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Healing From War
By Miriam Axel-Lute

The Golden Tortoise: Journeys in Viet Nam

By Ed Tick

Ren Hen Press, 108 pages, $15.95

 

War and the Soul: Healing Our Nation’s Veterans >From Post-Traumatic Stress Disorder

By Ed Tick

Quest Books, 289 pages, $19.95

 

Ed Tick has worked with vet and other war survivors, for decades now. He has ventured beyond the standard understandings and treatments of post-traumatic stress disorder into an experiential kind of healing that can cure, not just manage symptoms.

In these two books, Tick tells some of those stories, but in incredibly different contexts. The Golden Tortoise is a travelogue, done in a combination of poetry and prose (mostly haiku), plus an English poetic retelling of a Vietnamese myth from which the book gets its name. The golden tortoise reclaims the sword that had been given to a king to free the land of invaders once that task is done. This theme of a land returning to peace after devastating war echoes throughout this slim volume. Again and again, Tick and the veterans he takes on trips to Vietnam are surprised as their memories of horror are overlaid with forgiving welcomes and regrown jungles. For anyone, and this includes those of us born after the war ended, to whom “Vietnam” still means a war more than a country, The Golden Tortoise is cheaper than plane fare.

War and the Soul is an entirely different enterprise. The book’s subtitle, Healing Our Nation’s Veterans From Post-Traumatic Stress Disorder, implies perhaps a how-to guide. That is in here. But Tick is doing much more. Ultimately, War and the Soul attempts to both examine exactly what war does to those who participate in it and argue that war has become so destructive that we must restructure our mythology to rid ourselves of the impulse to wage it.

Unlike many who are deeply critical of war, Tick starts by approaching war from a respectful and historical standpoint. The first section, in which he introduces much of the Greek and Native American mythology he calls on throughout the book, is an examination of the role war has played over time and how it served as a rite of passage or initiation for young men.

Tick then explores what happens when this desire for a meaningful rite of passage runs up against the realities of an infinitely more destructive and impersonal modern warfare and a modern system that expects veterans to transition immediately back into “normal life.” He doesn’t sugarcoat or moralize. He doesn’t condemn soldiers who committed atrocities under kill-or-be-killed conditions (though he does highlight some cases where soldiers were able to hold on to their moral compass). Tick’s concern is with what naturally happens to people under these extreme conditions. His conclusion, starkly illustrated, is that PTSD is a misnomer. What has happened to people who experience war is not a stress disorder, but an identity disorder, a loss of the soul.

The final section goes through some of the steps that Tick has used to help veterans recover from war trauma, including storytelling, purification, restitution, and initiation. This section especially has many of what makes this book most powerful—the stories of the veterans and other war survivors with whom Tick has worked. I was moved to tears, especially by the description of a cathartic weekend retreat in which Vietnam veterans and men of their generation who did not go to war shared stories of the time with each other. It sounds plain said like that, but believe me, it was anything but. I could have taken an entire book of these stories, stitched together with the barest of organizing frameworks.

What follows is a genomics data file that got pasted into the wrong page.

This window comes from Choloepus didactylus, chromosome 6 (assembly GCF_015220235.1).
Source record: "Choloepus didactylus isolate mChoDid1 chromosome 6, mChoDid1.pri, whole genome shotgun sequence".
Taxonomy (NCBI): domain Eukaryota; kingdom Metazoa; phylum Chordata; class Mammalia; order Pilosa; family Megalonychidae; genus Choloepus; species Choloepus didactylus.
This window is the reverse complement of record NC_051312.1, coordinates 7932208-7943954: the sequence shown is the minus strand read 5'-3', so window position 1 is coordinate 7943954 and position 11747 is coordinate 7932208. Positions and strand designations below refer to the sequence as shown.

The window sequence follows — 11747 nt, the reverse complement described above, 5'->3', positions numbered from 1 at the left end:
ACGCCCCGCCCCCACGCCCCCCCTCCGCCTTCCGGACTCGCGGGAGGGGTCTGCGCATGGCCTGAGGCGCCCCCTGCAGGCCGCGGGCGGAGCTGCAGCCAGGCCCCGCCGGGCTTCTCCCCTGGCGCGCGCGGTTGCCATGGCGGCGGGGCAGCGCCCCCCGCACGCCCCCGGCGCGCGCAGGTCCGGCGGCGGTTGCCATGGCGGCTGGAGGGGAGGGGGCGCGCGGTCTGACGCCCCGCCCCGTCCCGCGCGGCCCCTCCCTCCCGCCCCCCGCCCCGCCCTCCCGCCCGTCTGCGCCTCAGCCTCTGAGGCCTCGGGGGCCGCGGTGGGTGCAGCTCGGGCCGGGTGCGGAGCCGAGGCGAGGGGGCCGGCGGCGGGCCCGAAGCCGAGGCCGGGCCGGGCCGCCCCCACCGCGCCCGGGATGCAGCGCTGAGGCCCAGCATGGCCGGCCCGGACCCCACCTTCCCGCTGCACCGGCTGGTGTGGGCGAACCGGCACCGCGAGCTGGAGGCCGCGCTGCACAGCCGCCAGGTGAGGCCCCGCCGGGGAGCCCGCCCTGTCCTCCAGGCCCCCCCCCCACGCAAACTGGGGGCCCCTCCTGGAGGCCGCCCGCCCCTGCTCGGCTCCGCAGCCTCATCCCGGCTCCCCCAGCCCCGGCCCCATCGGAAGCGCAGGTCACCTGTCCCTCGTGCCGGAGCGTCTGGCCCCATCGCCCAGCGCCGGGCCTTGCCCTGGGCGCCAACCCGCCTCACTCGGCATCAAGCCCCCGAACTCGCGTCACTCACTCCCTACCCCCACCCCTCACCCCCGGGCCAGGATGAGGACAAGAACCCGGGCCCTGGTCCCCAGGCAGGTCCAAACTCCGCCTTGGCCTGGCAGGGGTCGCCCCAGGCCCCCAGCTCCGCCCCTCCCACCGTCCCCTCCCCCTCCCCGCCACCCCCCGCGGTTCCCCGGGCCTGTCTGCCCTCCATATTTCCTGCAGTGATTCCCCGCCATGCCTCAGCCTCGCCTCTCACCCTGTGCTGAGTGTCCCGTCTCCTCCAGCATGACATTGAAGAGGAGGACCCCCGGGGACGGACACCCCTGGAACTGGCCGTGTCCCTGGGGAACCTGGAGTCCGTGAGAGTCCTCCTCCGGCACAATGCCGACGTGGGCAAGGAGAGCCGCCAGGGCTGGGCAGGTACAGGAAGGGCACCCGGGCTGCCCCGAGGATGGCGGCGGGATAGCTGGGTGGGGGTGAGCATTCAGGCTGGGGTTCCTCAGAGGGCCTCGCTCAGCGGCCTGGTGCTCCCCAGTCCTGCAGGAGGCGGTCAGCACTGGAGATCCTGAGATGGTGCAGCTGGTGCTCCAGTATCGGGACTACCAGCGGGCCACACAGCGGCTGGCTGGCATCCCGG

For better or for worse, Tick emphasizes his exploration of cultural war mythology at least as much as the direct stories. He does make a good argument that we need to deal in mythic dimensions to really get at the root of war trauma. But his goals on this front are so ambitious he can’t fully realize them, especially when many of his basic premises are going to take some absorbing for your average reader.

As a result, Tick slips into universalizing (“all cultures . . .” “all religions. . .”) and imperatives (“we must . . .”) when more careful contextualizing, stories, and explanation would serve him better. We never entirely understand the spiritual framework Tick is working in either, though it is clear that it is important to him that the vets’ language, such as that of soul loss, not be watered down to psychiatric terms like disassociation.

Nonetheless, no one else is trying to do what he is, either on the level of healing individuals or trying to change cultural mythology about war, and both need to be done. War and the Soul should be read by anyone who wants to better understand their own or others’ experiences of war. And if it serves as a starting point for several more explorations of the topic, perhaps each geared to more targeted audience, that can only be to the good.

Ed Tick will read from and sign War and the Soul on Saturday (Dec. 10), 2-4 PM, at Albany Center Galleries, Albany Public Library, 161 Washington Ave., Albany.


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